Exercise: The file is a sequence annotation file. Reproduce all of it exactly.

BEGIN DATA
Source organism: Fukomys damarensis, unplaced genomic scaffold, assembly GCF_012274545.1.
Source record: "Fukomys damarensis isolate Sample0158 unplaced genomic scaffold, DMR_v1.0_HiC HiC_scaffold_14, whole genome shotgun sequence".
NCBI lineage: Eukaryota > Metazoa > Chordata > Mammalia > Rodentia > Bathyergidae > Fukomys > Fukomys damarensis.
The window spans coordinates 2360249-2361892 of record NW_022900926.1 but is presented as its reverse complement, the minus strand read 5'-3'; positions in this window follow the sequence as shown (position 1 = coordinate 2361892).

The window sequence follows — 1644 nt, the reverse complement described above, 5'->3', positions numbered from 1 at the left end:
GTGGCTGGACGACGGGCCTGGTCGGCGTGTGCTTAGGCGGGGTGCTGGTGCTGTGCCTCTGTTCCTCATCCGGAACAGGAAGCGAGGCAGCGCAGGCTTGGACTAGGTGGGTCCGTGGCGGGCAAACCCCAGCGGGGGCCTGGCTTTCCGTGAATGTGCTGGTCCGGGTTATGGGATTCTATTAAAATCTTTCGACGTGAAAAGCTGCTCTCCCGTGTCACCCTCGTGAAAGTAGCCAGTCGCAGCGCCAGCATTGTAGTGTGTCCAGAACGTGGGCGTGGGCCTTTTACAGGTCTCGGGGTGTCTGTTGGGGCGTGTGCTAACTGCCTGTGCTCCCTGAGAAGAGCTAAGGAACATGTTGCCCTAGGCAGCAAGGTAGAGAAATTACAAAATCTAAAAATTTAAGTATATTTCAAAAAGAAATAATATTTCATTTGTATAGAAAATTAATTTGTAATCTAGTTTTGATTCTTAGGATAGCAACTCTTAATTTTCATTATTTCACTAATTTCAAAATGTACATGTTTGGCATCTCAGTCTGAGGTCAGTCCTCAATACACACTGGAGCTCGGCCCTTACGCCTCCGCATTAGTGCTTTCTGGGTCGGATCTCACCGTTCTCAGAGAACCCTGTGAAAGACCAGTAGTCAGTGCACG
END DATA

Source organism: Fukomys damarensis, unplaced genomic scaffold, assembly GCF_012274545.1.
Source record: "Fukomys damarensis isolate Sample0158 unplaced genomic scaffold, DMR_v1.0_HiC HiC_scaffold_14, whole genome shotgun sequence".
NCBI lineage: Eukaryota > Metazoa > Chordata > Mammalia > Rodentia > Bathyergidae > Fukomys > Fukomys damarensis.
The window spans coordinates 2360249-2361892 of record NW_022900926.1 but is presented as its reverse complement, the minus strand read 5'-3'; positions in this window follow the sequence as shown (position 1 = coordinate 2361892).

The window sequence follows — 1644 nt, the reverse complement described above, 5'->3', positions numbered from 1 at the left end:
GTGGCTGGACGACGGGCCTGGTCGGCGTGTGCTTAGGCGGGGTGCTGGTGCTGTGCCTCTGTTCCTCATCCGGAACAGGAAGCGAGGCAGCGCAGGCTTGGACTAGGTGGGTCCGTGGCGGGCAAACCCCAGCGGGGGCCTGGCTTTCCGTGAATGTGCTGGTCCGGGTTATGGGATTCTATTAAAATCTTTCGACGTGAAAAGCTGCTCTCCCGTGTCACCCTCGTGAAAGTAGCCAGTCGCAGCGCCAGCATTGTAGTGTGTCCAGAACGTGGGCGTGGGCCTTTTACAGGTCTCGGGGTGTCTGTTGGGGCGTGTGCTAACTGCCTGTGCTCCCTGAGAAGAGCTAAGGAACATGTTGCCCTAGGCAGCAAGGTAGAGAAATTACAAAATCTAAAAATTTAAGTATATTTCAAAAAGAAATAATATTTCATTTGTATAGAAAATTAATTTGTAATCTAGTTTTGATTCTTAGGATAGCAACTCTTAATTTTCATTATTTCACTAATTTCAAAATGTACATGTTTGGCATCTCAGTCTGAGGTCAGTCCTCAATACACACTGGAGCTCGGCCCTTACGCCTCCGCATTAGTGCTTTCTGGGTCGGATCTCACCGTTCTCAGAGAACCCTGTGAAAGACCAGTAGTCAGTGCACG